Take the 2-minute tour ×
Stack Overflow is a question and answer site for professional and enthusiast programmers. It's 100% free, no registration required.

I have a number of edit links which remotely pull on an edit form, which is brought up in an overlay. In order to give feedback to users I have a span which replaces the original edit-tester link while the call is being made. Upon completion the span is removed correctly. The problem is, when clicking on the same link again 2 'thinking' spans appear. When clicked again 3 appear and so on.

Could anyone advise on why this is and how to fix it based on the sample code below?

I obviously want only 1 'thinking' span to appear whenever the link is pressed, not multiplicities dependent on the number of clicks.

Any pointers would be greatly appreciated!

$('a.edit-tester').click(function() {
  $(this).bind('ajax:beforeSend', function() {
    $(this).toggle();
    $(this).after('<span class="thinking">Thinking</span>');
  }).bind('ajax:success', function() {
   $('span.thinking').remove();
    $(this).toggle(); 
}).bind('ajax:error', function(){
     $('span.thinking').remove();
     $(this).toggle();  
   });
});

My only guess is that the actual 'thinking' span is not being removed from the DOM. Other than that it's anybody's guess...

EDIT: Edited the first line of the code above... I forgot to change it back after messing around with it.

share|improve this question

1 Answer 1

up vote 1 down vote accepted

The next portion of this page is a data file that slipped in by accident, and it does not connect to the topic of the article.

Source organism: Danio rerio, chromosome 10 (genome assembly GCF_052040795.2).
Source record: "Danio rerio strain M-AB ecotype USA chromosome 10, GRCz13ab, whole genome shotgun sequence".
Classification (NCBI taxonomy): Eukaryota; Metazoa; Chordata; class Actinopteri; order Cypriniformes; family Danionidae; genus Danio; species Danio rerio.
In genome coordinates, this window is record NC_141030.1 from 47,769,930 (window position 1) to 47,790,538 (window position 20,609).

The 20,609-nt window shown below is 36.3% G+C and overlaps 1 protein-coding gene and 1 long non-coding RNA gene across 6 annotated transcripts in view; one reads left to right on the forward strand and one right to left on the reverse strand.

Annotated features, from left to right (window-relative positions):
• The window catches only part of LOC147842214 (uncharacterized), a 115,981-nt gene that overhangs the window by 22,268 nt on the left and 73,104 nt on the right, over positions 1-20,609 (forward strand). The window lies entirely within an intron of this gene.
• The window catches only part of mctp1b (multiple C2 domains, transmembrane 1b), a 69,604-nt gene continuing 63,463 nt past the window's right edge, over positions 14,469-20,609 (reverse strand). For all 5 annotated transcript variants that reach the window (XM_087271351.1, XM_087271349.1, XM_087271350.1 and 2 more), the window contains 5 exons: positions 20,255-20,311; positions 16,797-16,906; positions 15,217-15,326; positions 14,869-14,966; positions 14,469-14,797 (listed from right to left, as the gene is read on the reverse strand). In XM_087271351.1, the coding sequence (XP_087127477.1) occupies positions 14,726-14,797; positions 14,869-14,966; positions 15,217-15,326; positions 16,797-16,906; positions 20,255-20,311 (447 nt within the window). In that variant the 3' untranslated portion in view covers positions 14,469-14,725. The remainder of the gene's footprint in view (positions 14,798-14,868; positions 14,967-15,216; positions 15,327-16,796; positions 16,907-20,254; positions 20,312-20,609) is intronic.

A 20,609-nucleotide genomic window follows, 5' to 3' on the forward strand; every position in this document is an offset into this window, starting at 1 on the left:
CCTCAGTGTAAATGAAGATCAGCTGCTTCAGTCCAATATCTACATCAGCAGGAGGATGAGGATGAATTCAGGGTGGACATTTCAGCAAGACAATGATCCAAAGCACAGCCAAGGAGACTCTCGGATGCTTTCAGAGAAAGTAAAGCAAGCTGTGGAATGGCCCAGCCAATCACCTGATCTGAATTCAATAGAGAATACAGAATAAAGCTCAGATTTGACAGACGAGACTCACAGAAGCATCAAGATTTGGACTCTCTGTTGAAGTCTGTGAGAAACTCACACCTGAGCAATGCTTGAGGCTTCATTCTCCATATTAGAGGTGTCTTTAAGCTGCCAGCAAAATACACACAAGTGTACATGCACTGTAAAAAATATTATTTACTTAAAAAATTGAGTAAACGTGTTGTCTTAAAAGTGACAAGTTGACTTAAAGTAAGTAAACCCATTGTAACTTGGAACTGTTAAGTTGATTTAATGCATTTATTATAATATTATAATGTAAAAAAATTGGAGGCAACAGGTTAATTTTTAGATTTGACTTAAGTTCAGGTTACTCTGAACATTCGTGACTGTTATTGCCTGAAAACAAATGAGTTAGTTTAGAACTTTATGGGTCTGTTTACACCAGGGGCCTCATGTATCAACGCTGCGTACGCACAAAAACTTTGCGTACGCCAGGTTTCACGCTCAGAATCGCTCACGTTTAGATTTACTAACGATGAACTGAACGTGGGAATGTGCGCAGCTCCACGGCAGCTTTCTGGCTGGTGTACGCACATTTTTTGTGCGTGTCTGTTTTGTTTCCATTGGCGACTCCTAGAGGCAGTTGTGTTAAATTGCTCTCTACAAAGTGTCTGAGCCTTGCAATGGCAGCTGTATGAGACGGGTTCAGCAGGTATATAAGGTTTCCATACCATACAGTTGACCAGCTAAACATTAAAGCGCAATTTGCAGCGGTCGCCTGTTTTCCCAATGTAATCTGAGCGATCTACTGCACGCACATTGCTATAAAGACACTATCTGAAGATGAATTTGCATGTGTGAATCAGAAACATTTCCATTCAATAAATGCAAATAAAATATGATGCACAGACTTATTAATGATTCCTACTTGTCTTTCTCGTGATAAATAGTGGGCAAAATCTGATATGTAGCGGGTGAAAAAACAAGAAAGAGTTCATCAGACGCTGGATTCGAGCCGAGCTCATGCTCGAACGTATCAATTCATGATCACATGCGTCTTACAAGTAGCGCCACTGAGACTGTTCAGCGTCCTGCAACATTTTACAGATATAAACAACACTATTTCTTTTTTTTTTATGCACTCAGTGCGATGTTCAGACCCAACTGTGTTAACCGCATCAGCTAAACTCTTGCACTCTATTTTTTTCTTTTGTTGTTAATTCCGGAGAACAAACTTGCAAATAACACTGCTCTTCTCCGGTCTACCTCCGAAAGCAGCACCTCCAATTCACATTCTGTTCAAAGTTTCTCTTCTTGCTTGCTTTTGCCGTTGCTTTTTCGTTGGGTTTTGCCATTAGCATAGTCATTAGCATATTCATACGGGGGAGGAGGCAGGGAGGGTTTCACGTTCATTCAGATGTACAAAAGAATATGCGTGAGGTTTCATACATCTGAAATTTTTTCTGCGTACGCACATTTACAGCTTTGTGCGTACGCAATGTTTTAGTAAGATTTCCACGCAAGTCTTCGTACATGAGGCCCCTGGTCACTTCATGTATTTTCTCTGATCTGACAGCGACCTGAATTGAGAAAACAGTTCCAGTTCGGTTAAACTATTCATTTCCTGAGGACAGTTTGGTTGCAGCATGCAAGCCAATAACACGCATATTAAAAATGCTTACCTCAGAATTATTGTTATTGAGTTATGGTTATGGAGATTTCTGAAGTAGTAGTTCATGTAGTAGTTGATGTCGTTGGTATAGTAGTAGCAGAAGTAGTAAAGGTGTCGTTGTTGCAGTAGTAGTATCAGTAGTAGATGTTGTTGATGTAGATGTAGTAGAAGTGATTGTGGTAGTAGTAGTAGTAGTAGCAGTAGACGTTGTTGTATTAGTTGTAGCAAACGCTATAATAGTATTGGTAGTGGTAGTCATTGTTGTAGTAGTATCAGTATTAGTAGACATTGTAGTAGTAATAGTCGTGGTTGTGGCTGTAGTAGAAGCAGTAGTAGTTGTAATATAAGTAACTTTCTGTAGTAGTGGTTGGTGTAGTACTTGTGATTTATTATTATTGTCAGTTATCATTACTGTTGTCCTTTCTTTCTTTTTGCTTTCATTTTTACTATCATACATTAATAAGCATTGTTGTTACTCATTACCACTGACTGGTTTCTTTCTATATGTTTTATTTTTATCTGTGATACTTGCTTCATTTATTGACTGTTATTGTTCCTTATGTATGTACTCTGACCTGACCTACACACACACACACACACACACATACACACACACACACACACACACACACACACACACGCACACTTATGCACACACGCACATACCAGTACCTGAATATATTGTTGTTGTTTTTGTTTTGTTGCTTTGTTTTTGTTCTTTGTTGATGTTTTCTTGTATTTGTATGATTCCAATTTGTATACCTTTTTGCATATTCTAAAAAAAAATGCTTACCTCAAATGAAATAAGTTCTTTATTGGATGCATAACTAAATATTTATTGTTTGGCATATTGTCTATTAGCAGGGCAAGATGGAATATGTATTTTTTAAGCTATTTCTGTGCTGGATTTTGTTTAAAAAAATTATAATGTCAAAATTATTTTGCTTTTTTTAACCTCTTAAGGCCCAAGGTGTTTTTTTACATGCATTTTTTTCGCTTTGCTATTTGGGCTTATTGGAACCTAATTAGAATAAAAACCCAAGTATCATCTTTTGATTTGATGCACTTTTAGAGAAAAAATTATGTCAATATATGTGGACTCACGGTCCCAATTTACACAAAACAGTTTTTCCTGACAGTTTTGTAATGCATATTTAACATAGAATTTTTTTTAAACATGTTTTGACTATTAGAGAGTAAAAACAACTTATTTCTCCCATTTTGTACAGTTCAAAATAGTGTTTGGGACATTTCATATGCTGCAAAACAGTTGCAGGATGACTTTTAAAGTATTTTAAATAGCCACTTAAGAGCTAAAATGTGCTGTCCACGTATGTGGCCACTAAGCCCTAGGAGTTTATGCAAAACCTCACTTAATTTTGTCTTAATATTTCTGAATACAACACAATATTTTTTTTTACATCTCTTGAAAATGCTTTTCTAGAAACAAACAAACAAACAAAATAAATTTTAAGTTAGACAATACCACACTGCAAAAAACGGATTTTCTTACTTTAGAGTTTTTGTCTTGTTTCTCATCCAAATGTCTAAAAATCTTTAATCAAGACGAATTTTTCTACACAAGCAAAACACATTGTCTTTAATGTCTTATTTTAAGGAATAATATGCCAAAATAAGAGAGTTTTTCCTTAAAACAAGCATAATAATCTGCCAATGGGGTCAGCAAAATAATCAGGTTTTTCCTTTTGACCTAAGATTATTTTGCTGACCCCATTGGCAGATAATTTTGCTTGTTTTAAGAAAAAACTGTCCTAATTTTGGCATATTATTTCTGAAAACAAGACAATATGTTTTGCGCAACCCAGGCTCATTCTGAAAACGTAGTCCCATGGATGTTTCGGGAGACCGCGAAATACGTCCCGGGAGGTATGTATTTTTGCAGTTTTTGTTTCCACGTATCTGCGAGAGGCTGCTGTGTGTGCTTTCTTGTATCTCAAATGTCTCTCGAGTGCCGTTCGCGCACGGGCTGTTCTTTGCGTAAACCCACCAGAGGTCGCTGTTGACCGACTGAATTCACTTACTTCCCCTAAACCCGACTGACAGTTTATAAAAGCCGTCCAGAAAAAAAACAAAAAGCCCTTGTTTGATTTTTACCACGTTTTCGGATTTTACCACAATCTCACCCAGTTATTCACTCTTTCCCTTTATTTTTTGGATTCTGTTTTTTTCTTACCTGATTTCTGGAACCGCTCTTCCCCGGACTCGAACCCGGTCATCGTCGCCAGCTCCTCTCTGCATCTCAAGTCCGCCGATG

You're binding additional copies of the send event to the link with each click. See how

 $(this).bind('ajax:beforeSend', function() {...}

is actually done each time the link is clicked? You could probably move that block to before or after the parent function and it'd work fine.

Edit: To clarify, it appears that you're chaining all your events into a single expression. Chaining in jQuery is powerful, but this isn't what it's for. Without seeing more of your source I can't suggest a specific implementation, but for just adding the "thinking" DIV this will do the job:

$('a.edit-tester').live('click', function() {
    $(this).toggle();
    $(this).after('<span class="thinking">Thinking</span>');
}
share|improve this answer
    
Ah yes, you're right, there was no reason to bind the function after a click was performed. I removed the .click call and it all works gravy now. Thanks a lot! –  shyvy88 Jul 5 '11 at 23:11
    
Silly beginner mistake :) –  shyvy88 Jul 5 '11 at 23:15
    
No problem. I made the same mistake when I started with jQuery - it's especially easy considering how strongly the use of chaining is pushed in the jQuery docs, they're very proud of it. ;) Coincidentally, if I've helped you it's polite to vote up the post in addition to accepting it, although this isn't required. In any case, welcome to Stack Overflow. –  sudowned Jul 5 '11 at 23:16
    
I would've voted your reply up, but it says I have to have at least 15 rep to do it... I'm currently on 5. I'll vote this answer up when I get the rep. :) Thx for the welcome! :) –  shyvy88 Jul 5 '11 at 23:19
    
Oh, don't worry about it. Doesn't make much difference. Good luck with your application. –  sudowned Jul 5 '11 at 23:26

Your Answer

 
discard

By posting your answer, you agree to the privacy policy and terms of service.

Not the answer you're looking for? Browse other questions tagged or ask your own question.